3. 'The accords were written by community members and signed by those present.'
  4. 'Today, with peace accords signed, open elections have decided the current government.'
  5. 'The government committed to large expenditures in social welfare programs with the signing of the peace accords to end the civil war.'
  6. 'In 1996, peace accords were signed to bring an end to the armed conflict and to strike at the root causes of war.'
  7. 'In addition, the negotiations by the EU aim at separate accords with each region, and no country may negotiate in more than one bloc.'
  8. 'The military has been staying out of politics since the peace accords were signed.'
  9. 'They weren't designed to tie the hands of those who signed the accords, while letting those who haven't do whatever they please.'
  10. 'There has been a series of attempted peace accords, always ruptured before an election could be properly organized.'
  11. 'That is why peace talks and accords have failed and might likely continue to fail.'
  12. 'Booklet photos show the couple in playful mood, and there is this wonderful sense of conviviality in their playing that denotes two musical minds in one accord.'
  13. 'MPs across Greater Manchester are in accord in their hopes for 2002.'
  14. 'It would be fair to say that, while we conversed amicably for what was a very long session, our views on international politics were not in accord.'
  15. 'For once in accord, Taylor and I rolled our eyes at each other.'
  16. 'And yet, it is quite significant that the representatives of differing groups and interests have reached accord by mutual compromise.'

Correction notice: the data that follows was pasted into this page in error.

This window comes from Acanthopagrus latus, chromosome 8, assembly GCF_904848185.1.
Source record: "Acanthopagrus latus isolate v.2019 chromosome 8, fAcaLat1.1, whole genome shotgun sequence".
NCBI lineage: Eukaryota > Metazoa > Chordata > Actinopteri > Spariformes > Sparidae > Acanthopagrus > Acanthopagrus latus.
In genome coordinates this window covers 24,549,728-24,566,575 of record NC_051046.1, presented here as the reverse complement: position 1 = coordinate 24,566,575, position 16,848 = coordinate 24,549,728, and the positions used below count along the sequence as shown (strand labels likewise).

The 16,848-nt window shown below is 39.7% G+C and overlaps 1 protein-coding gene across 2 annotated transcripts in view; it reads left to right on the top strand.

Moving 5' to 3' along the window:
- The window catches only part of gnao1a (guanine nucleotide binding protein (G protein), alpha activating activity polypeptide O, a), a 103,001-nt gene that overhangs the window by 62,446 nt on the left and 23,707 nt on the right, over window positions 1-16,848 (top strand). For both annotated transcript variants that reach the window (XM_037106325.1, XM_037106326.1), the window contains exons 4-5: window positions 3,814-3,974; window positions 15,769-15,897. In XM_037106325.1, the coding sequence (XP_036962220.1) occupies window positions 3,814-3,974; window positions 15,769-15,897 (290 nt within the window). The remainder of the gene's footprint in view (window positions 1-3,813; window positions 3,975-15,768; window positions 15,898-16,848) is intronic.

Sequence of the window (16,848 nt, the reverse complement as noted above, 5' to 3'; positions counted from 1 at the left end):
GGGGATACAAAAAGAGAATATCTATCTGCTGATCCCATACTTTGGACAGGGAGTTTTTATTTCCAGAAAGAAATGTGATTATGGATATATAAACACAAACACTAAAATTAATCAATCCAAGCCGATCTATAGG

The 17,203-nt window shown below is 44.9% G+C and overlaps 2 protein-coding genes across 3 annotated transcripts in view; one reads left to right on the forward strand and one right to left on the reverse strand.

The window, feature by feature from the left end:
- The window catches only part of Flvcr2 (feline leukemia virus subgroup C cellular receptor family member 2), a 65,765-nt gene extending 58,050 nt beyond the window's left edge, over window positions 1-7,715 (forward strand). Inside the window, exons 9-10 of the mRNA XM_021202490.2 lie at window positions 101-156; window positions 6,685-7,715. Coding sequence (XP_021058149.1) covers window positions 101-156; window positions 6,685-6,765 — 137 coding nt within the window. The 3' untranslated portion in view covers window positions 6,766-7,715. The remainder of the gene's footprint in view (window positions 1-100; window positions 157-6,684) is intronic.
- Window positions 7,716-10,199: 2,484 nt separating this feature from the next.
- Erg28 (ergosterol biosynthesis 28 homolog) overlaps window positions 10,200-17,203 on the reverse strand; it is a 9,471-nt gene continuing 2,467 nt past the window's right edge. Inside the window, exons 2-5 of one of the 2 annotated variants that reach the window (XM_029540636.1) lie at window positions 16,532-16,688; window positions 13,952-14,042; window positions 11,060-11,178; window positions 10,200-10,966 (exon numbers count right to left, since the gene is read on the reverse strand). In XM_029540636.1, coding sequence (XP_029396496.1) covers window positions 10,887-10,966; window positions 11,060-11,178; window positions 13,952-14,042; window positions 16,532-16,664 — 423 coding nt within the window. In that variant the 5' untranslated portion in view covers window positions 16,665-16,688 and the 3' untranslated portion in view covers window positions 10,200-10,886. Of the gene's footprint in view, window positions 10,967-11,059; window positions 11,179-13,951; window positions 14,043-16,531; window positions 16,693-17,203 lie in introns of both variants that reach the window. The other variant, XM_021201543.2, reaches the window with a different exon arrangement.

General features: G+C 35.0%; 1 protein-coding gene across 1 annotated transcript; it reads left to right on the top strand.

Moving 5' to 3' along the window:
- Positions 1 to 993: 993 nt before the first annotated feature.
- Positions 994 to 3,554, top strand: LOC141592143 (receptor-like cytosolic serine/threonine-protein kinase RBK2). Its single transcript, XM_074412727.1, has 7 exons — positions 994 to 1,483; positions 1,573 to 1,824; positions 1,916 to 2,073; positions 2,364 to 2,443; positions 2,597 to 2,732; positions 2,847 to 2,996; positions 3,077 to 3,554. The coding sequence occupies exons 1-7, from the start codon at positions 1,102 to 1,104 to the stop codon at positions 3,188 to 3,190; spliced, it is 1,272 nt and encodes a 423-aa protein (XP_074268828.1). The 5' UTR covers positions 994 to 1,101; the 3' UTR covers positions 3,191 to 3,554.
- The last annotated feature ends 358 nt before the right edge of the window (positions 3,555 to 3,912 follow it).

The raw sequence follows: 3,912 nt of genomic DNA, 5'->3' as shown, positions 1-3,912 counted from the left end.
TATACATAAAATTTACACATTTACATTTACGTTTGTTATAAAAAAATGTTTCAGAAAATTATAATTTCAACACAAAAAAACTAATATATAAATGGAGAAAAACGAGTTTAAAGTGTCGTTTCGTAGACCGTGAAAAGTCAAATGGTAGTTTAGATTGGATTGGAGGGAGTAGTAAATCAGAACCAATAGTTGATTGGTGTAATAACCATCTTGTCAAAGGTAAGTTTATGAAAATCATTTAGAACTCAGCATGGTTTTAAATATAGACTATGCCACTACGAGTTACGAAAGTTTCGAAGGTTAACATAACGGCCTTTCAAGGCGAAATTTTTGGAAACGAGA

17. 'The other European countries were not in accord.'
  18. 'But social accord will not exist if, as a result of reform, people's spending increases by more than half while their wages go up only a quarter.'
  19. 'The evolutionary psychologists and I are in accord in opposing conventional feminist assumptions.'
  20. 'Next time a summit comes to Britain, he may find he and the protesters are not so sweetly in accord.'
  21. 'The committee worked in accord on the bill and saw it as a very high priority.'

More definitions

1. to be in agreement or harmony; agree. verb (used with object)

2. to make agree or correspond; adapt.

3. to grant; bestow: to accord due praise.

4. Archaic. to settle; reconcile. noun

5. proper relationship or proportion; harmony.

6. a harmonious union of sounds, colors, etc.

7. consent or concurrence of opinions or wills; agreement.

8. an international agreement; settlement of questions outstanding among nations. Idioms 9. of one's own accord

More examples(as adjective)

"rights can be accorded to people."

"respects can be accorded to disapprovers."

"prominences can be accorded to ratios."

"privileges can be accorded to sketches."

"priorities can be accorded to connections."

More examples++

Origin

(accord)Old English, from Old French acorder ‘reconcile, be of one mind’, from Latin ad- ‘to’ + cor, cord- ‘heart’; influenced by concord.

Phrase

in accord with
of one's own accord
with one accord